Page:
A UK Best Practice Model for Diagnosis and Treatment of Axial Spondyloarthritis

Rebecca Adshead, *Hasan Tahir, Simon Donnelly

Rheumatology Department, Whipps Cross University Hospital, Barts Health Trust, London, UK
*Correspondence to hasan.tahir@bartshealth.nhs.uk

Disclosure: The authors have declared no conflicts of interest. Funding: None.
Received: 03.11.14 Accepted: 18.02.15
Citation: EMJ Rheumatol. 2015;2[1]:103-110.

Abstract

Objectives: To examine the combined effectiveness of a care pathway for patients with suspected inflammatory back pain (IBP) in conjunction with an educational campaign targeting primary and secondary care and the local community.
Methods: Between June 2010 and June 2013, general practitioners referred patients fulfilling the Berlin IBP criteria into our Early Inflammatory Back Pain Service (EIBPS). Investigations were undertaken in line with our service model pathway and consultant rheumatologists made a diagnosis based on the Assessment of SpondyloArthritis international Society criteria. A concurrent educational awareness campaign addressing IBP and axial spondyloarthritis (AxSpA), aimed at primary and secondary care colleagues and the local community, was undertaken in order to assist early identification of IBP.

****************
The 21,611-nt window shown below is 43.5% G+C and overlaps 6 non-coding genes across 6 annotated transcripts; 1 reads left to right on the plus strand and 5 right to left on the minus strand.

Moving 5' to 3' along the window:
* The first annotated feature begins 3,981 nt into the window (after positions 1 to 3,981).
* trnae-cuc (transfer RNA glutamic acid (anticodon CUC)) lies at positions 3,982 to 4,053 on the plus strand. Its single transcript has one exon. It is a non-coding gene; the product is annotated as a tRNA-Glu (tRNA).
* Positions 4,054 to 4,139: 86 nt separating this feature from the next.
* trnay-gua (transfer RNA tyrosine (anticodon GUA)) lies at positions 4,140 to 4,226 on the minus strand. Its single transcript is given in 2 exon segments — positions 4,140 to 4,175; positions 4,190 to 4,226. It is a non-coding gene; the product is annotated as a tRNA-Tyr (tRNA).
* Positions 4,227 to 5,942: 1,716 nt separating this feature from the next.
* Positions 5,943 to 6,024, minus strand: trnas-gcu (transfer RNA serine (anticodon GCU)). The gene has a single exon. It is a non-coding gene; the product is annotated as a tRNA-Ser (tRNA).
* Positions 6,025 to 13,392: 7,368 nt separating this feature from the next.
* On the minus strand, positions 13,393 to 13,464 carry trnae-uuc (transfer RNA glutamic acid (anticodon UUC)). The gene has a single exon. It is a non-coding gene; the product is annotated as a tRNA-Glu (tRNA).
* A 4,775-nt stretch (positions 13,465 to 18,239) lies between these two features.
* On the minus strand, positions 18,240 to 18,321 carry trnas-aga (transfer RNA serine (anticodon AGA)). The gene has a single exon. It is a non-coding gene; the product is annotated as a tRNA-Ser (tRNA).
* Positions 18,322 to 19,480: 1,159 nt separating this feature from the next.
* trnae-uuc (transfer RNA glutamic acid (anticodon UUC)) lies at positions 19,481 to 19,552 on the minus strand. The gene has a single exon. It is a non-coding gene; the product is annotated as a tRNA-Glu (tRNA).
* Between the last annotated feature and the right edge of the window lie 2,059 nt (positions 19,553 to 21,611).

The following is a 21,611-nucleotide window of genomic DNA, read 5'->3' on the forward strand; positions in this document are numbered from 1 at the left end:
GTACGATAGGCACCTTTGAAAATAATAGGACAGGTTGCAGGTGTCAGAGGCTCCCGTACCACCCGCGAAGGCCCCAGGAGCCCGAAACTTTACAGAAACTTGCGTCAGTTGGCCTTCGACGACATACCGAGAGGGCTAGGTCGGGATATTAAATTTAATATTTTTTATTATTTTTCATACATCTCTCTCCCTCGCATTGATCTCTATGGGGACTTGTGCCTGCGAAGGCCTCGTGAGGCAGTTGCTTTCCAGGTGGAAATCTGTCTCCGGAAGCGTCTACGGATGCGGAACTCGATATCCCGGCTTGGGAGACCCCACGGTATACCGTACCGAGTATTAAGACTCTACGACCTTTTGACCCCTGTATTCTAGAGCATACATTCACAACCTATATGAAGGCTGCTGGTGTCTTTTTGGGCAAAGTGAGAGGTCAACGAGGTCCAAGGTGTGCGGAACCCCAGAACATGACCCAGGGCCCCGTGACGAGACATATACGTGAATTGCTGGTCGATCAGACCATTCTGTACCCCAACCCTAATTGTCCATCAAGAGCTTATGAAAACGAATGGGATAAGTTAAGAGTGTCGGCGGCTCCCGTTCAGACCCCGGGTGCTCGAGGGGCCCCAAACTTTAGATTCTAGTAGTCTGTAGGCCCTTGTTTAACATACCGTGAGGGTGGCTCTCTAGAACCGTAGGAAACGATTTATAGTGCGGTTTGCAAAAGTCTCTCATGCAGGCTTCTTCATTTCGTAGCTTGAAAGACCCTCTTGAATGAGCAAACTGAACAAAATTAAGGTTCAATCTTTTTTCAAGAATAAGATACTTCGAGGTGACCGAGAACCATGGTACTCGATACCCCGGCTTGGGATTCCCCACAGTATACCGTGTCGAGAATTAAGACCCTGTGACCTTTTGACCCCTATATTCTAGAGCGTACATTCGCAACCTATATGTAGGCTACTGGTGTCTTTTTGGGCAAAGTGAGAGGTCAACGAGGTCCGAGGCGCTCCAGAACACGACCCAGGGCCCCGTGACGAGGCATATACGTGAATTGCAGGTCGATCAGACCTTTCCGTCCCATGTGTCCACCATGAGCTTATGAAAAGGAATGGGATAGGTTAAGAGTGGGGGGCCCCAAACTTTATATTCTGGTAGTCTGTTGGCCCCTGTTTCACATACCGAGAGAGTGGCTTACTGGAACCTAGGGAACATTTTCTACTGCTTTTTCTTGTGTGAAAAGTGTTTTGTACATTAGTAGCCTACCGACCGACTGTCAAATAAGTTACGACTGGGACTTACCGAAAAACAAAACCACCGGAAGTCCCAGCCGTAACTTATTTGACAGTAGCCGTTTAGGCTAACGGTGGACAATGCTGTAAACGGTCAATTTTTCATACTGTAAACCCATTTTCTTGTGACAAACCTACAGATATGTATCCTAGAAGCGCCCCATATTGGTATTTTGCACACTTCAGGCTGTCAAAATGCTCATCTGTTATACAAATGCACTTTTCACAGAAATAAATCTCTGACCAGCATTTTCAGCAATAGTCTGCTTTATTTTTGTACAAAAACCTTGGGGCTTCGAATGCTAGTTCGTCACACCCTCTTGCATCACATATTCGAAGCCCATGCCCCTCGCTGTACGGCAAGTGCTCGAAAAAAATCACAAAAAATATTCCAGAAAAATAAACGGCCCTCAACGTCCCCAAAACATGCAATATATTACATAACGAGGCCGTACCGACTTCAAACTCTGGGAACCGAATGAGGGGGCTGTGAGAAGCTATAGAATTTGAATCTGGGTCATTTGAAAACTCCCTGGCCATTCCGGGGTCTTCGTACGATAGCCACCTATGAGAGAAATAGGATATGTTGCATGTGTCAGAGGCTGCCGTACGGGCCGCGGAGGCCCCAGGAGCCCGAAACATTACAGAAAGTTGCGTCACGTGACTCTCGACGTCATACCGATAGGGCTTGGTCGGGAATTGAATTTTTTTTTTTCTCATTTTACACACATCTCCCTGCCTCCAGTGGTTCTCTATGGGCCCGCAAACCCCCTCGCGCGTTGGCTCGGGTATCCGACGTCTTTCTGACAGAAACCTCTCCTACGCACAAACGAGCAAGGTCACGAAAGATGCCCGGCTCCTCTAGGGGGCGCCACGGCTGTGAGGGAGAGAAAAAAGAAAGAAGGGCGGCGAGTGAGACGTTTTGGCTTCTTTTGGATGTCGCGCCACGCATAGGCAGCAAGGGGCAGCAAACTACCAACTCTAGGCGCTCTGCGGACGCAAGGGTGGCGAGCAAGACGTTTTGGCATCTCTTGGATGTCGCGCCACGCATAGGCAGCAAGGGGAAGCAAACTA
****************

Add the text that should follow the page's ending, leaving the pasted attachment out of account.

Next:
Results: Of the 222 patients referred into the EIBPS, 57 (26%) were newly diagnosed with AxSpA. A diagnosis of AxSpA was made in 48% of the patients with IBP or >1 SpA feature. The median time between onset of back pain and diagnosis was 3.1 years (mean: 5.7 years). Treatment with nonsteroidal anti-inflammatory drugs was initiated or continued as appropriate in 68/71 patients (96%; new and previously diagnosed AxSpA patients). All patients (100%) meeting the National Institute for Health and Care Excellence criteria for tumour necrosis factor inhibitor therapy were offered treatment, with 14 patients (45%) starting this treatment within 6 months of their initial EIBPS appointment.
Conclusion: Our EIBPS provides a best practice model for assessment and management of patients with suspected IBP in the UK. The pathway facilitates prompt admission of appropriate patients into the service and assists early diagnosis and management of AxSpA patients.

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